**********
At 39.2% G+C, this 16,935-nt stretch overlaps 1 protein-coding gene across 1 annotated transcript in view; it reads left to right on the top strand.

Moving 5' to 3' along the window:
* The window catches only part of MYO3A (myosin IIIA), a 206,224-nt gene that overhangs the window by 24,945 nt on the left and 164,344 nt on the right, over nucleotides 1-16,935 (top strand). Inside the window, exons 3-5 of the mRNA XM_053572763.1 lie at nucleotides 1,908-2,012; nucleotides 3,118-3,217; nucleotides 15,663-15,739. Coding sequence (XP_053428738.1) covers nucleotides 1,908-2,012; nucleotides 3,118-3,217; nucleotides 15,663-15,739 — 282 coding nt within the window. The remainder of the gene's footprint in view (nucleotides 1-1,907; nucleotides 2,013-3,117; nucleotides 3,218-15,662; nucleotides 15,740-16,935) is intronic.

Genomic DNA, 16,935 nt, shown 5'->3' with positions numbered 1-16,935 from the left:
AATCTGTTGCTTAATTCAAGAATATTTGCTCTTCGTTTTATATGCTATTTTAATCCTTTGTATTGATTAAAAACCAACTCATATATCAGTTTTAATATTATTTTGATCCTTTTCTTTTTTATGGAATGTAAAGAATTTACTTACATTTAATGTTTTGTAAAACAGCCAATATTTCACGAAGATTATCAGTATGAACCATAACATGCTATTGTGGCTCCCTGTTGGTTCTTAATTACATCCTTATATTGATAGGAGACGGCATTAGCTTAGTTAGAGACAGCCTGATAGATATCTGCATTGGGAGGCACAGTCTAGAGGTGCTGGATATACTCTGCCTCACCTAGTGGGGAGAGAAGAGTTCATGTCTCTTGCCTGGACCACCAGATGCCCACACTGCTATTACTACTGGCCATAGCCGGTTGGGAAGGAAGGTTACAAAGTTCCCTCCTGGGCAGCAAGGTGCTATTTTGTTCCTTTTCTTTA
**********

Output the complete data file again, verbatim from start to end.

At 39.2% G+C, this 16,935-nt stretch overlaps 1 protein-coding gene across 1 annotated transcript in view; it reads left to right on the top strand.

Moving 5' to 3' along the window:
* The window catches only part of MYO3A (myosin IIIA), a 206,224-nt gene that overhangs the window by 24,945 nt on the left and 164,344 nt on the right, over nucleotides 1-16,935 (top strand). Inside the window, exons 3-5 of the mRNA XM_053572763.1 lie at nucleotides 1,908-2,012; nucleotides 3,118-3,217; nucleotides 15,663-15,739. Coding sequence (XP_053428738.1) covers nucleotides 1,908-2,012; nucleotides 3,118-3,217; nucleotides 15,663-15,739 — 282 coding nt within the window. The remainder of the gene's footprint in view (nucleotides 1-1,907; nucleotides 2,013-3,117; nucleotides 3,218-15,662; nucleotides 15,740-16,935) is intronic.

Genomic DNA, 16,935 nt, shown 5'->3' with positions numbered 1-16,935 from the left:
AATCTGTTGCTTAATTCAAGAATATTTGCTCTTCGTTTTATATGCTATTTTAATCCTTTGTATTGATTAAAAACCAACTCATATATCAGTTTTAATATTATTTTGATCCTTTTCTTTTTTATGGAATGTAAAGAATTTACTTACATTTAATGTTTTGTAAAACAGCCAATATTTCACGAAGATTATCAGTATGAACCATAACATGCTATTGTGGCTCCCTGTTGGTTCTTAATTACATCCTTATATTGATAGGAGACGGCATTAGCTTAGTTAGAGACAGCCTGATAGATATCTGCATTGGGAGGCACAGTCTAGAGGTGCTGGATATACTCTGCCTCACCTAGTGGGGAGAGAAGAGTTCATGTCTCTTGCCTGGACCACCAGATGCCCACACTGCTATTACTACTGGCCATAGCCGGTTGGGAAGGAAGGTTACAAAGTTCCCTCCTGGGCAGCAAGGTGCTATTTTGTTCCTTTTCTTTA